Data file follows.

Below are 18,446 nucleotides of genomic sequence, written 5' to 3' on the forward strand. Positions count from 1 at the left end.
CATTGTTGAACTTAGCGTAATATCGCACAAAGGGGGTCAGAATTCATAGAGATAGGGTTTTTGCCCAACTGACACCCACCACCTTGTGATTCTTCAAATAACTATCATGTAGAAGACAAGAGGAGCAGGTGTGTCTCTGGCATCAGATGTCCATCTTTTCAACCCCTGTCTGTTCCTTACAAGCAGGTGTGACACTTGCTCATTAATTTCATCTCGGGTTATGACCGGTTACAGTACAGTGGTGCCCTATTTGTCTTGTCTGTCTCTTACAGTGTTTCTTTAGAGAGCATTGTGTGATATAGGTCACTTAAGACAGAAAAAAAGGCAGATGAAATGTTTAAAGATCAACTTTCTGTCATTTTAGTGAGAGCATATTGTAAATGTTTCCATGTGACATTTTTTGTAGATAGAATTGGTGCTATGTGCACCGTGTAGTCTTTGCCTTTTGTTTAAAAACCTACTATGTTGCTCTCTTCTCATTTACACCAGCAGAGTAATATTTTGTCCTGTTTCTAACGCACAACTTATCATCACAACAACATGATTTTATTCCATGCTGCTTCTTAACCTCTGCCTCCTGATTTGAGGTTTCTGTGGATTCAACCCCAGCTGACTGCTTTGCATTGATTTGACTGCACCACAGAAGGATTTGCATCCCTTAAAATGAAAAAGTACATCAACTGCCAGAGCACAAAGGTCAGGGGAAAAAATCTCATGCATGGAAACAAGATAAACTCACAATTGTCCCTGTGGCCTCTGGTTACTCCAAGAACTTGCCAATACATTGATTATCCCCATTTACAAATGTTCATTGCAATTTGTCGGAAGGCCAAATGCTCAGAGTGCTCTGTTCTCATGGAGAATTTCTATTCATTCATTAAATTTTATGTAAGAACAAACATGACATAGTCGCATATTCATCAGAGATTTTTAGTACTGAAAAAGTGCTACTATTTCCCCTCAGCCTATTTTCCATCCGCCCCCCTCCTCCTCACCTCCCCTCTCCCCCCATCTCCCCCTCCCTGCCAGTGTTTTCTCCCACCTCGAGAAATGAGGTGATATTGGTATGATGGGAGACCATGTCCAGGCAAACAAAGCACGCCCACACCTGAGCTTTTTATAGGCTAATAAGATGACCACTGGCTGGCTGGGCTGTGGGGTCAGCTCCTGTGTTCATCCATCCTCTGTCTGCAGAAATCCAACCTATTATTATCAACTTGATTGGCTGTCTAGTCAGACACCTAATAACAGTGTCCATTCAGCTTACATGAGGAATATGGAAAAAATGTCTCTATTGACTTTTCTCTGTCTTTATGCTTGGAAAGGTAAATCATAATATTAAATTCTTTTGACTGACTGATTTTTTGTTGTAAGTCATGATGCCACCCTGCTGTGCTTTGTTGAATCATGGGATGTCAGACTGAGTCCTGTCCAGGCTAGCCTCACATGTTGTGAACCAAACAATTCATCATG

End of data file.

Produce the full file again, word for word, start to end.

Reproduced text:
Below are 18,446 nucleotides of genomic sequence, written 5' to 3' on the forward strand. Positions count from 1 at the left end.
CATTGTTGAACTTAGCGTAATATCGCACAAAGGGGGTCAGAATTCATAGAGATAGGGTTTTTGCCCAACTGACACCCACCACCTTGTGATTCTTCAAATAACTATCATGTAGAAGACAAGAGGAGCAGGTGTGTCTCTGGCATCAGATGTCCATCTTTTCAACCCCTGTCTGTTCCTTACAAGCAGGTGTGACACTTGCTCATTAATTTCATCTCGGGTTATGACCGGTTACAGTACAGTGGTGCCCTATTTGTCTTGTCTGTCTCTTACAGTGTTTCTTTAGAGAGCATTGTGTGATATAGGTCACTTAAGACAGAAAAAAAGGCAGATGAAATGTTTAAAGATCAACTTTCTGTCATTTTAGTGAGAGCATATTGTAAATGTTTCCATGTGACATTTTTTGTAGATAGAATTGGTGCTATGTGCACCGTGTAGTCTTTGCCTTTTGTTTAAAAACCTACTATGTTGCTCTCTTCTCATTTACACCAGCAGAGTAATATTTTGTCCTGTTTCTAACGCACAACTTATCATCACAACAACATGATTTTATTCCATGCTGCTTCTTAACCTCTGCCTCCTGATTTGAGGTTTCTGTGGATTCAACCCCAGCTGACTGCTTTGCATTGATTTGACTGCACCACAGAAGGATTTGCATCCCTTAAAATGAAAAAGTACATCAACTGCCAGAGCACAAAGGTCAGGGGAAAAAATCTCATGCATGGAAACAAGATAAACTCACAATTGTCCCTGTGGCCTCTGGTTACTCCAAGAACTTGCCAATACATTGATTATCCCCATTTACAAATGTTCATTGCAATTTGTCGGAAGGCCAAATGCTCAGAGTGCTCTGTTCTCATGGAGAATTTCTATTCATTCATTAAATTTTATGTAAGAACAAACATGACATAGTCGCATATTCATCAGAGATTTTTAGTACTGAAAAAGTGCTACTATTTCCCCTCAGCCTATTTTCCATCCGCCCCCCTCCTCCTCACCTCCCCTCTCCCCCCATCTCCCCCTCCCTGCCAGTGTTTTCTCCCACCTCGAGAAATGAGGTGATATTGGTATGATGGGAGACCATGTCCAGGCAAACAAAGCACGCCCACACCTGAGCTTTTTATAGGCTAATAAGATGACCACTGGCTGGCTGGGCTGTGGGGTCAGCTCCTGTGTTCATCCATCCTCTGTCTGCAGAAATCCAACCTATTATTATCAACTTGATTGGCTGTCTAGTCAGACACCTAATAACAGTGTCCATTCAGCTTACATGAGGAATATGGAAAAAATGTCTCTATTGACTTTTCTCTGTCTTTATGCTTGGAAAGGTAAATCATAATATTAAATTCTTTTGACTGACTGATTTTTTGTTGTAAGTCATGATGCCACCCTGCTGTGCTTTGTTGAATCATGGGATGTCAGACTGAGTCCTGTCCAGGCTAGCCTCACATGTTGTGAACCAAACAATTCATCATG